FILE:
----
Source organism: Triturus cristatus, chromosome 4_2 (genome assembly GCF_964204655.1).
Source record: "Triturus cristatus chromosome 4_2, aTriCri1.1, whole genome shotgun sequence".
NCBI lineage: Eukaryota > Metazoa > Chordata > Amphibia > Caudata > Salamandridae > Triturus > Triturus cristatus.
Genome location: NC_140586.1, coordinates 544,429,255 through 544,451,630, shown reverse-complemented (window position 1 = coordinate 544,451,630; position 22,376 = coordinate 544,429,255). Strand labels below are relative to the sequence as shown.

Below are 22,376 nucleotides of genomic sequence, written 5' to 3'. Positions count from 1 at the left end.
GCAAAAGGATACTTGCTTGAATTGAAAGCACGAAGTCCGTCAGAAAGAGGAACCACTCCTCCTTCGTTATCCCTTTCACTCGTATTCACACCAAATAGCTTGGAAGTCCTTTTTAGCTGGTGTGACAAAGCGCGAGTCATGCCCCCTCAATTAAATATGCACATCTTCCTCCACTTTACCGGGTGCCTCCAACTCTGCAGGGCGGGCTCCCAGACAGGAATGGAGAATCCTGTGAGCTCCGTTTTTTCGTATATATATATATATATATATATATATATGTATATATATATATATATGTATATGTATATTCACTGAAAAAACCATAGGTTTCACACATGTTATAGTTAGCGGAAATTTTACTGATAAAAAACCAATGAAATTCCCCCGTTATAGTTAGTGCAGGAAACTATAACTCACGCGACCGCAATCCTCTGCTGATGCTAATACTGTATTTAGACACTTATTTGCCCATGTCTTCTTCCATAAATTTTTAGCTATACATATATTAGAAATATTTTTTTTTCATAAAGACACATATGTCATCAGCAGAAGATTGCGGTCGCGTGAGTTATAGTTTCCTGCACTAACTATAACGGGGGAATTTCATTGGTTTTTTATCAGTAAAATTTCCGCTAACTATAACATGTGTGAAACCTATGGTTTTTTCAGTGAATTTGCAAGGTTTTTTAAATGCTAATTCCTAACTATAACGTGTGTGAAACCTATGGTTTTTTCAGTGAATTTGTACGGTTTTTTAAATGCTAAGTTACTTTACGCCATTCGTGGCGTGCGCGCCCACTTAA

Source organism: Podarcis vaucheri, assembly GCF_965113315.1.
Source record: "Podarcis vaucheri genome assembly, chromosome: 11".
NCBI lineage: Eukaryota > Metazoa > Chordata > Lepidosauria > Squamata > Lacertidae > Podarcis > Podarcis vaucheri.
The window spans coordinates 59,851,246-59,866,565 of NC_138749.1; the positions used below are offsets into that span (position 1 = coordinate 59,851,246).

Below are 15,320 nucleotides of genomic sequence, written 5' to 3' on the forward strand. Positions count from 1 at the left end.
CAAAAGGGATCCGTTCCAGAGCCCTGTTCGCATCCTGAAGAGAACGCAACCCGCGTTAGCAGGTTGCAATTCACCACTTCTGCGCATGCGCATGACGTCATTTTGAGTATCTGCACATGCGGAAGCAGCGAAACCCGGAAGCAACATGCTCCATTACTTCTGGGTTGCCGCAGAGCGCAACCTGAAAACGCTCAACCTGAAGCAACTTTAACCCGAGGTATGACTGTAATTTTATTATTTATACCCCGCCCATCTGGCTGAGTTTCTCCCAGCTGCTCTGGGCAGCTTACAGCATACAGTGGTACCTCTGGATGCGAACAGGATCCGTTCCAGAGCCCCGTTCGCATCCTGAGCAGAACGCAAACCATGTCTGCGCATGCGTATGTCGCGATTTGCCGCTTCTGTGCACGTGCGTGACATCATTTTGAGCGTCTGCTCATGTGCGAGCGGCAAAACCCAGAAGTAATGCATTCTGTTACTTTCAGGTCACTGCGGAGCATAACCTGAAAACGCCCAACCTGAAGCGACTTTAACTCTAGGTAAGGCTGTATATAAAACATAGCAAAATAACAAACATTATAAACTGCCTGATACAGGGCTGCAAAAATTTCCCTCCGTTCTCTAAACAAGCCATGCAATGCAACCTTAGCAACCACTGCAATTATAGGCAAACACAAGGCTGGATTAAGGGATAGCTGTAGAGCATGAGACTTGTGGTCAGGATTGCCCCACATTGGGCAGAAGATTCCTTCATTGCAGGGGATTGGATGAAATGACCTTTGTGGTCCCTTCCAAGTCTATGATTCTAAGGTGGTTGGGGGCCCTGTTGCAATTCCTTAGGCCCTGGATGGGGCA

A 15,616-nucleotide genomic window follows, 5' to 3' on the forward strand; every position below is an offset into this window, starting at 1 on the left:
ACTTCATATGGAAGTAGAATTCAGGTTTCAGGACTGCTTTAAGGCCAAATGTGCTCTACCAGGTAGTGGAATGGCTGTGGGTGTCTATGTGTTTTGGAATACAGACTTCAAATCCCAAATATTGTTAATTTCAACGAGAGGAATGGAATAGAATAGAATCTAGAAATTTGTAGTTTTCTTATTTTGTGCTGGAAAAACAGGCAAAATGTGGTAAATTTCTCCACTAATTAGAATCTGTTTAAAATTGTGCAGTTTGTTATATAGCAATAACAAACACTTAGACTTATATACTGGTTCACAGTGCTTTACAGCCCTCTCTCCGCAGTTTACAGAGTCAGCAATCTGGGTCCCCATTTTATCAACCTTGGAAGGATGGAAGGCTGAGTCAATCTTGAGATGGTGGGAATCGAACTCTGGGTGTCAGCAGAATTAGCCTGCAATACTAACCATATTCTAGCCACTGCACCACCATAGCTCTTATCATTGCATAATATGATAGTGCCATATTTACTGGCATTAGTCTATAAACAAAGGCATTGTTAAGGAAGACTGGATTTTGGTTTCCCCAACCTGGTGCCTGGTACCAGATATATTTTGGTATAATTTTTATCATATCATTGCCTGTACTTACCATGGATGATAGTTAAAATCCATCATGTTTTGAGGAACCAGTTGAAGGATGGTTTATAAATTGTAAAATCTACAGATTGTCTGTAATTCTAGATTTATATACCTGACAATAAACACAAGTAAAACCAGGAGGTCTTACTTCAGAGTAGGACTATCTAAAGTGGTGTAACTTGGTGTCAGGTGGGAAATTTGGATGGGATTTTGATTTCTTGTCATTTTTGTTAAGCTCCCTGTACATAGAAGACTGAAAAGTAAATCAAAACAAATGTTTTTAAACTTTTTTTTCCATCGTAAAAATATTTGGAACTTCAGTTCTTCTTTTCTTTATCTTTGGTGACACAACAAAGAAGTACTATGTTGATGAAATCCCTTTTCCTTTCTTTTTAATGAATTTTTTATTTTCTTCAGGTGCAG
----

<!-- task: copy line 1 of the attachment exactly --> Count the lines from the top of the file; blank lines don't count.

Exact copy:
Source organism: Triturus cristatus, chromosome 4_2 (genome assembly GCF_964204655.1).